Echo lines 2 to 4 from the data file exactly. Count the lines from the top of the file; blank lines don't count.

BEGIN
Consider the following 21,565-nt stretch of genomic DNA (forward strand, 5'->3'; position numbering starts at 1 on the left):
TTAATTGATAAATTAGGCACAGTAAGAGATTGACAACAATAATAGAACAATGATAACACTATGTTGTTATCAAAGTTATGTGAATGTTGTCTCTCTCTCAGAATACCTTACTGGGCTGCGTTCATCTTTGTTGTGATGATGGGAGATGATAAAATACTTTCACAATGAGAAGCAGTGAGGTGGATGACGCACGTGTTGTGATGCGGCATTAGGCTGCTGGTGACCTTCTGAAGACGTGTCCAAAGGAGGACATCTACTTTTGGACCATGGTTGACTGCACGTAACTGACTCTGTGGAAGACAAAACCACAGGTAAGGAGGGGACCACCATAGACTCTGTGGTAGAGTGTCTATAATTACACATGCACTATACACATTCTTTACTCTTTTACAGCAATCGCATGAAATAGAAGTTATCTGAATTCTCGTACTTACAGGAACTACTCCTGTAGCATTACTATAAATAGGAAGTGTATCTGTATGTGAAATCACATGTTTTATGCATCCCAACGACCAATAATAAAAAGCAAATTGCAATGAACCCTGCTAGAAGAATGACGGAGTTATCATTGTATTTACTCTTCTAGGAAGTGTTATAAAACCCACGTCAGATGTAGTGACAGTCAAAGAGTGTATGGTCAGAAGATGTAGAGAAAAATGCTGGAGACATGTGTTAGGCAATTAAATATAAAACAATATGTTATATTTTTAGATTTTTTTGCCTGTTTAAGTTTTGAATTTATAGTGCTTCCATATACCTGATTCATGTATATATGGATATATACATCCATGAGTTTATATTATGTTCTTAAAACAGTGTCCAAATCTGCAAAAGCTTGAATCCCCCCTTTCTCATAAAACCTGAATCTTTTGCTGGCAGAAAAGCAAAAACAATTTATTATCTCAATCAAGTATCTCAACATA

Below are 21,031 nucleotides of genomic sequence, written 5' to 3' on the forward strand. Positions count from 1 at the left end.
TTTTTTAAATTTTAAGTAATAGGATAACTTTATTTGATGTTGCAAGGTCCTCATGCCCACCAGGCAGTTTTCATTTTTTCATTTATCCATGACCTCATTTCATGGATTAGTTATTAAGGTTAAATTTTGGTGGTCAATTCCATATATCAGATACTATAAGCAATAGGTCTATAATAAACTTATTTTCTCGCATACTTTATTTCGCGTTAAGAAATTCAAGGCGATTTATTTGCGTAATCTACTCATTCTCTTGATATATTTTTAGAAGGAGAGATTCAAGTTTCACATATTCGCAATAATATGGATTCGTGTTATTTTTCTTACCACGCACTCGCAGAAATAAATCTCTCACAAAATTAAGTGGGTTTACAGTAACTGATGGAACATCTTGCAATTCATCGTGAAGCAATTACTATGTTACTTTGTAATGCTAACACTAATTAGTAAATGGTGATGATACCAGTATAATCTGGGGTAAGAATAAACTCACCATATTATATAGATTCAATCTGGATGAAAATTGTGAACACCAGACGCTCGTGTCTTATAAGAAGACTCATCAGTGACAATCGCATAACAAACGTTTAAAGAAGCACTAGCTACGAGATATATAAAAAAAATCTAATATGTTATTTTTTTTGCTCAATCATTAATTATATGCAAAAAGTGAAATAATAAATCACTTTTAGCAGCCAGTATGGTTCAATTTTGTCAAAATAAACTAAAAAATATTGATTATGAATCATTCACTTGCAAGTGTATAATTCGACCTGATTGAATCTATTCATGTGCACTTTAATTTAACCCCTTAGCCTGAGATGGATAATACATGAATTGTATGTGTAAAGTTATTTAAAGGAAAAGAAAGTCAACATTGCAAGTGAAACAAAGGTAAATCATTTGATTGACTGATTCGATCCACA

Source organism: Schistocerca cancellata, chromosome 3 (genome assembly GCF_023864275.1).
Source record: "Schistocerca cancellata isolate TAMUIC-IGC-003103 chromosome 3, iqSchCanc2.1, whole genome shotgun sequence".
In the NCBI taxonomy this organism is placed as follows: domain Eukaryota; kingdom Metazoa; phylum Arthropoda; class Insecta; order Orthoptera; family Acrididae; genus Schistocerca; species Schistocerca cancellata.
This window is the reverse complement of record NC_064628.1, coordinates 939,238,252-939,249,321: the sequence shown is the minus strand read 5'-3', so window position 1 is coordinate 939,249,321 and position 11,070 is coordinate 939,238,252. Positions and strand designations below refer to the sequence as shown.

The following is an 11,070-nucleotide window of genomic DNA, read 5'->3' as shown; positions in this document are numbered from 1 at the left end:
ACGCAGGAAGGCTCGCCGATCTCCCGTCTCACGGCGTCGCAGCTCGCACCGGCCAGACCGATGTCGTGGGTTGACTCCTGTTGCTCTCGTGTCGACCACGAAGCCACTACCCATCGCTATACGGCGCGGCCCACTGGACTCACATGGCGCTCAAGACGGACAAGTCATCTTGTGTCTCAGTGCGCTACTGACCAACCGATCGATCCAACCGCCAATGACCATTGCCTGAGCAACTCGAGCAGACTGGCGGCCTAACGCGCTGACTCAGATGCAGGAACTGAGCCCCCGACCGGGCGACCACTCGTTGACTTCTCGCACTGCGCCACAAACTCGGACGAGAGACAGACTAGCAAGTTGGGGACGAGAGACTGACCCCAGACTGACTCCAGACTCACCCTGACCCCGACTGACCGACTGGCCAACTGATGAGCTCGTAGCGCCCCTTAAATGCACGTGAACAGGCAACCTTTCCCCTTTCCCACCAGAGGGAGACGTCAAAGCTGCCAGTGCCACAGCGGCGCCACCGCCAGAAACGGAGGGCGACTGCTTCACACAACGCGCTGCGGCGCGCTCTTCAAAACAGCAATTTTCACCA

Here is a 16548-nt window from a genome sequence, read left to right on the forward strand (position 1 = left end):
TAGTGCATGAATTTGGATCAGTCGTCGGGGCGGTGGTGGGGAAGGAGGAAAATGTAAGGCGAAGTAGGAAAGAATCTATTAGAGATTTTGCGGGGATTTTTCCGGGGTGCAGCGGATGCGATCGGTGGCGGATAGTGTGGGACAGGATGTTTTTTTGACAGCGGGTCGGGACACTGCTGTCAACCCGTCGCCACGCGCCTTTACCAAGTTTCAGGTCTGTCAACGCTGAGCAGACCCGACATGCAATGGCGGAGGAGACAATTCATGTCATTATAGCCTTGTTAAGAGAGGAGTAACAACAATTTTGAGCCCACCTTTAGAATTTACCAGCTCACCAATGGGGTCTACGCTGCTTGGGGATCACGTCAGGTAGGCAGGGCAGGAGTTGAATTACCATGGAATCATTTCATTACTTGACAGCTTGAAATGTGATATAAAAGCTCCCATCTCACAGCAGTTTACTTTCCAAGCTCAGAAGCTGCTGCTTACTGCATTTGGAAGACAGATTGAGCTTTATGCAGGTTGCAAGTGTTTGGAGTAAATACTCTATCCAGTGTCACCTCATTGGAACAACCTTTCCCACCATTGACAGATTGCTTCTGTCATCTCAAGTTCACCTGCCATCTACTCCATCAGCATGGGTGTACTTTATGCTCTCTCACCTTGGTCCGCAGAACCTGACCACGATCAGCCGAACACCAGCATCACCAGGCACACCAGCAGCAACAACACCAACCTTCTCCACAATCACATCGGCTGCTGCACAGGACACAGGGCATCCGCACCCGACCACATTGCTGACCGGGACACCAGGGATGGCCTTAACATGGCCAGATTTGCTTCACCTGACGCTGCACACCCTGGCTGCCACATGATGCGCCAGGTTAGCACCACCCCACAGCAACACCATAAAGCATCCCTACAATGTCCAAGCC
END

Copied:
TTAATTGATAAATTAGGCACAGTAAGAGATTGACAACAATAATAGAACAATGATAACACTATGTTGTTATCAAAGTTATGTGAATGTTGTCTCTCTCTCAGAATACCTTACTGGGCTGCGTTCATCTTTGTTGTGATGATGGGAGATGATAAAATACTTTCACAATGAGAAGCAGTGAGGTGGATGACGCACGTGTTGTGATGCGGCATTAGGCTGCTGGTGACCTTCTGAAGACGTGTCCAAAGGAGGACATCTACTTTTGGACCATGGTTGACTGCACGTAACTGACTCTGTGGAAGACAAAACCACAGGTAAGGAGGGGACCACCATAGACTCTGTGGTAGAGTGTCTATAATTACACATGCACTATACACATTCTTTACTCTTTTACAGCAATCGCATGAAATAGAAGTTATCTGAATTCTCGTACTTACAGGAACTACTCCTGTAGCATTACTATAAATAGGAAGTGTATCTGTATGTGAAATCACATGTTTTATGCATCCCAACGACCAATAATAAAAAGCAAATTGCAATGAACCCTGCTAGAAGAATGACGGAGTTATCATTGTATTTACTCTTCTAGGAAGTGTTATAAAACCCACGTCAGATGTAGTGACAGTCAAAGAGTGTATGGTCAGAAGATGTAGAGAAAAATGCTGGAGACATGTGTTAGGCAATTAAATATAAAACAATATGTTATATTTTTAGATTTTTTTGCCTGTTTAAGTTTTGAATTTATAGTGCTTCCATATACCTGATTCATGTATATATGGATATATACATCCATGAGTTTATATTATGTTCTTAAAACAGTGTCCAAATCTGCAAAAGCTTGAATCCCCCCTTTCTCATAAAACCTGAATCTTTTGCTGGCAGAAAAGCAAAAACAATTTATTATCTCAATCAAGTATCTCAACATA

Below are 21,031 nucleotides of genomic sequence, written 5' to 3' on the forward strand. Positions count from 1 at the left end.
TTTTTTAAATTTTAAGTAATAGGATAACTTTATTTGATGTTGCAAGGTCCTCATGCCCACCAGGCAGTTTTCATTTTTTCATTTATCCATGACCTCATTTCATGGATTAGTTATTAAGGTTAAATTTTGGTGGTCAATTCCATATATCAGATACTATAAGCAATAGGTCTATAATAAACTTATTTTCTCGCATACTTTATTTCGCGTTAAGAAATTCAAGGCGATTTATTTGCGTAATCTACTCATTCTCTTGATATATTTTTAGAAGGAGAGATTCAAGTTTCACATATTCGCAATAATATGGATTCGTGTTATTTTTCTTACCACGCACTCGCAGAAATAAATCTCTCACAAAATTAAGTGGGTTTACAGTAACTGATGGAACATCTTGCAATTCATCGTGAAGCAATTACTATGTTACTTTGTAATGCTAACACTAATTAGTAAATGGTGATGATACCAGTATAATCTGGGGTAAGAATAAACTCACCATATTATATAGATTCAATCTGGATGAAAATTGTGAACACCAGACGCTCGTGTCTTATAAGAAGACTCATCAGTGACAATCGCATAACAAACGTTTAAAGAAGCACTAGCTACGAGATATATAAAAAAAATCTAATATGTTATTTTTTTTGCTCAATCATTAATTATATGCAAAAAGTGAAATAATAAATCACTTTTAGCAGCCAGTATGGTTCAATTTTGTCAAAATAAACTAAAAAATATTGATTATGAATCATTCACTTGCAAGTGTATAATTCGACCTGATTGAATCTATTCATGTGCACTTTAATTTAACCCCTTAGCCTGAGATGGATAATACATGAATTGTATGTGTAAAGTTATTTAAAGGAAAAGAAAGTCAACATTGCAAGTGAAACAAAGGTAAATCATTTGATTGACTGATTCGATCCACA